With the development of photography and later film the field of political cartooning was gradually narrowed to the role of comedic-satire and ephemeral “cartoons of the day”. However the emergence of the liberal and at times anarchic “counterculture” of the 1960s and ‘70s gave birth to a new genre of “underground comics” some of which were activist-inspired publications presented in a seemingly non-political form that proved attractive to rebellious youth. Since that era overtly radical comics have not disappeared entirely though they have largely remained in the domain of the “small press”. Occasional ventures by mainstream publishers have proved problematic, more often than not the contrarian views being subsumed by traditional story-telling techniques or sacrificed for commercial gain (notable early examples in Europe are the late 1980s’ British comics “Crisis” and “Deadline“). In most cases political messages were safely hidden behind a non-political front, a misdirection created by the use of familiar genre tropes such as “super-heroes”.

So it is still relatively unusual to see an avowedly political graphic novel being issued, one that wears its heart on its cover (so to speak), which in some ways harks back to an earlier era of instructive pamphleteering. “Fight The Power! A Visual History of Protest Among the English Speaking Peoples” is a collection of illustrated potted histories from across the last two centuries of political and social struggle in Europe, the United States and Africa. Written and edited by long-standing comic-creators Seán Michael Wilson and Benjamin Dickson with artwork by Hunt Emerson, John Spelling, and Adam Pasion the book ranges in time from early 19th century England and the Luddite movement to the contemporary United States and the Occupy protests of the early 21st century. Each era and the events within it are given several pages of an overview, some more detailed than others. The chapter titled “Irish Rebellions (1791-1922)” is the most sparse in some ways since it tries to cover the furthest ground while others are more successful by focusing on one point in history. However though the quality of the artwork can sometimes be uneven all of the stories are of interest especially those that highlight some of the more unusual – and largely forgotten – events in the struggle for social equality (the unprecedented Boston Police Strike of 1919 and the 1934 The Battle of Toledo spring to mind).

The-Luddittes-and-Swing-Riots,-1811-1832

The Luddittes and Swing Riots, 1811-1832 (Íomhá: Seven Stories Press 2013)

An Sionnach Fionn has been lucky enough to secure a Q&A with authors Seán Michael Wilson and Benjamin Dickson.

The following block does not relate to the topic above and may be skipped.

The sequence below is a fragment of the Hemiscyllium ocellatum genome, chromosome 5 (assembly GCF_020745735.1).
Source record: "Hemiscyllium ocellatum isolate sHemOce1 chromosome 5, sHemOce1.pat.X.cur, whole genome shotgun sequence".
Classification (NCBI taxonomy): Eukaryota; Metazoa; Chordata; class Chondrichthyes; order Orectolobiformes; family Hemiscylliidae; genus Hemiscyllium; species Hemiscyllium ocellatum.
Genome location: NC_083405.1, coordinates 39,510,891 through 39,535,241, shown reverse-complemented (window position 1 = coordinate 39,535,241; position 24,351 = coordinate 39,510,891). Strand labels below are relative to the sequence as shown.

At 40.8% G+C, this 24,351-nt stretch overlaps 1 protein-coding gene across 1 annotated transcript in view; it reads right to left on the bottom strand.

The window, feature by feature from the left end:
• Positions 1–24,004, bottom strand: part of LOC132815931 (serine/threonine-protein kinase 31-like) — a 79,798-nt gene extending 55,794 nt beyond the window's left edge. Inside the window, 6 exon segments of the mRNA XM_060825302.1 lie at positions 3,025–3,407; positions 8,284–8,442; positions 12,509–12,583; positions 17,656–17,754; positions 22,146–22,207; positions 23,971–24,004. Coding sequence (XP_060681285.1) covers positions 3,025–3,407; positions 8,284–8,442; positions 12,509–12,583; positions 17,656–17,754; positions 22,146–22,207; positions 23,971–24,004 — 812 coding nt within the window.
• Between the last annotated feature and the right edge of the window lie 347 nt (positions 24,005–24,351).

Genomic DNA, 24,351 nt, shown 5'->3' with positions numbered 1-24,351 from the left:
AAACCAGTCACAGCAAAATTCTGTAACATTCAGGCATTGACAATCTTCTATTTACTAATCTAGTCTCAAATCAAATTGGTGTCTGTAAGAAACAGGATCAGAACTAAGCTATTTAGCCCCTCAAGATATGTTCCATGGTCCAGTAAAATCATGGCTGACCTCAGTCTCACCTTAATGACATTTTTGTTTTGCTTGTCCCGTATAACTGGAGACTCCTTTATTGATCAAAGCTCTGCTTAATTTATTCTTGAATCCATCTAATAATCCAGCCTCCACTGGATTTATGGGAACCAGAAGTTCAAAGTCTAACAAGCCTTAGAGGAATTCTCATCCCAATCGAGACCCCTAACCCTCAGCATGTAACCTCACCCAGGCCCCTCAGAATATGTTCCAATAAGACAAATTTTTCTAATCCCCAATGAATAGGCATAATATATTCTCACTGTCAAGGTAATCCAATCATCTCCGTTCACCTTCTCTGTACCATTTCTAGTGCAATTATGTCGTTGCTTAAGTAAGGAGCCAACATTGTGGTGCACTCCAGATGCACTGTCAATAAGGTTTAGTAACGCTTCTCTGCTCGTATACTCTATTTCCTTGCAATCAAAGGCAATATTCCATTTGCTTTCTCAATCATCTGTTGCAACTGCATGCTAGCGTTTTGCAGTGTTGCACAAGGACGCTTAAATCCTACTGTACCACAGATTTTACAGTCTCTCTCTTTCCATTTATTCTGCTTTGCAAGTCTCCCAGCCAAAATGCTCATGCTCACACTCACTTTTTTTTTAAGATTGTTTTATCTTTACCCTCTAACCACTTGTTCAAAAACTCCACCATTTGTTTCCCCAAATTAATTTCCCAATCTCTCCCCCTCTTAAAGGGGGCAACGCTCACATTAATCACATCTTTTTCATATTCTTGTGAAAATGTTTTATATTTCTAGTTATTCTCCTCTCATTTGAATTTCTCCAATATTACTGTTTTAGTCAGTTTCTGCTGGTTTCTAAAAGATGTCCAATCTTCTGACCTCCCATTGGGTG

ASF: Can you tell us a little about your background and that of the other members of the team behind “Fight The Power! A Visual History of Protest Among the English Speaking Peoples”? What prompted you and your collaborators to produce such an avowedly political work at this time and why in the format of a graphic novel?

Seán: I’m a professional comic book writer born in Scotland (from an Irish family), who now lives in Japan. I’ve had more than a dozen books published with a variety of US, UK and Japanese publishers. I write both ‘western’ style graphic novels, such as adaptations of classical novels, and manga style books with Japanese and Chinese artists. I’m currently writing books for big Japanese publisher Kodansha, being the only Scottish writer to do so (or indeed the UK or Ireland – but I don’t mind a few more of you coming over! Dozo yoroshiku…). I’m also  the editor of the critically acclaimed collection “AX:alternative manga” (one of Publishers Weekly’s “Best ten books of 2010″). I often do comic books that are different from the normal superhero/fantasy brands, working with a variety of “non-comic book” organisations in the process. My main influences remain British and American creators – such as Alan Moore, Grant Morrison, Eddie Campbell and Harvey Pekar.

The other folk involved in the book are Benjamin Dickson, my co-writer, who I’ve invited to answer some of these questions too. The artists are Hunt Emerson, who is yer actual “living legend” of UK underground comics since the ’70s. A real pleasure to be working with him, especially since I first read his stuff when I was 13 years old! John Spelling is an excellent artist living in Devon, and Adam Pasion is from the US, but a guy I got to know here in Japan. The cover art was by an Australian, Eva Schlunke working in tandem with left wing cartoonish, Polyp. A good team!

Benjamin: It was Seán’s idea initially, so I’ll let him answer that one!  But in terms of why a graphic novel, we’re both comic writers, it’s our chosen medium as creators, and being active in the comics scene is also how we know each other. So we never really considered doing it in any other medium – but to answer your question more directly, comics as a medium are inherently good at communicating complex ideas in ways that are easy to access and understand.  If the purpose of this book was to introduce the layman to the subject of protest and its historical importance in the shaping of society, the graphic novel is a good format to work in!